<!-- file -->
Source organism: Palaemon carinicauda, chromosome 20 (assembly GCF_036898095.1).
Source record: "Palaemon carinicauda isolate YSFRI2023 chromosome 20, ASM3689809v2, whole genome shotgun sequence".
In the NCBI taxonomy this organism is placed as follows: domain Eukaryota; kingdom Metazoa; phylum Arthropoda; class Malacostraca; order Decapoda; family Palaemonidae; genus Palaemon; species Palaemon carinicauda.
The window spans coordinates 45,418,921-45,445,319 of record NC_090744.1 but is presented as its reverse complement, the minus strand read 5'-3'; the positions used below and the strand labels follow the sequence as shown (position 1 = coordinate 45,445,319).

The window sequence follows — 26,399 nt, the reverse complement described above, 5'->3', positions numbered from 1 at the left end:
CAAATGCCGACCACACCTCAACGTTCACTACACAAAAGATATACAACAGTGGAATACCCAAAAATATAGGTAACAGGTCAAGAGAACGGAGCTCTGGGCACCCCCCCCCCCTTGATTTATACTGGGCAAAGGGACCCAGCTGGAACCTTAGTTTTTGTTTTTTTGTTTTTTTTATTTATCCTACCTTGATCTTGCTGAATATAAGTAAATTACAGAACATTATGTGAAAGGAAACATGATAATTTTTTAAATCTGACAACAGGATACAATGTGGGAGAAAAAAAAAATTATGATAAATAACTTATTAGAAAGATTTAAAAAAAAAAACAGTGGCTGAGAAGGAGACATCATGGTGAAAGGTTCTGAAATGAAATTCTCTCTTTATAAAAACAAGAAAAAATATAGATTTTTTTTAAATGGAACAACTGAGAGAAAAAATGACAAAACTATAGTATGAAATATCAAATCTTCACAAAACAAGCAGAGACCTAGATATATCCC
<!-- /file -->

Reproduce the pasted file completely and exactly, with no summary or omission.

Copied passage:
Source organism: Palaemon carinicauda, chromosome 20 (assembly GCF_036898095.1).
Source record: "Palaemon carinicauda isolate YSFRI2023 chromosome 20, ASM3689809v2, whole genome shotgun sequence".
In the NCBI taxonomy this organism is placed as follows: domain Eukaryota; kingdom Metazoa; phylum Arthropoda; class Malacostraca; order Decapoda; family Palaemonidae; genus Palaemon; species Palaemon carinicauda.
The window spans coordinates 45,418,921-45,445,319 of record NC_090744.1 but is presented as its reverse complement, the minus strand read 5'-3'; the positions used below and the strand labels follow the sequence as shown (position 1 = coordinate 45,445,319).

The window sequence follows — 26,399 nt, the reverse complement described above, 5'->3', positions numbered from 1 at the left end:
CAAATGCCGACCACACCTCAACGTTCACTACACAAAAGATATACAACAGTGGAATACCCAAAAATATAGGTAACAGGTCAAGAGAACGGAGCTCTGGGCACCCCCCCCCCCTTGATTTATACTGGGCAAAGGGACCCAGCTGGAACCTTAGTTTTTGTTTTTTTGTTTTTTTTATTTATCCTACCTTGATCTTGCTGAATATAAGTAAATTACAGAACATTATGTGAAAGGAAACATGATAATTTTTTAAATCTGACAACAGGATACAATGTGGGAGAAAAAAAAAATTATGATAAATAACTTATTAGAAAGATTTAAAAAAAAAAACAGTGGCTGAGAAGGAGACATCATGGTGAAAGGTTCTGAAATGAAATTCTCTCTTTATAAAAACAAGAAAAAATATAGATTTTTTTTAAATGGAACAACTGAGAGAAAAAATGACAAAACTATAGTATGAAATATCAAATCTTCACAAAACAAGCAGAGACCTAGATATATCCC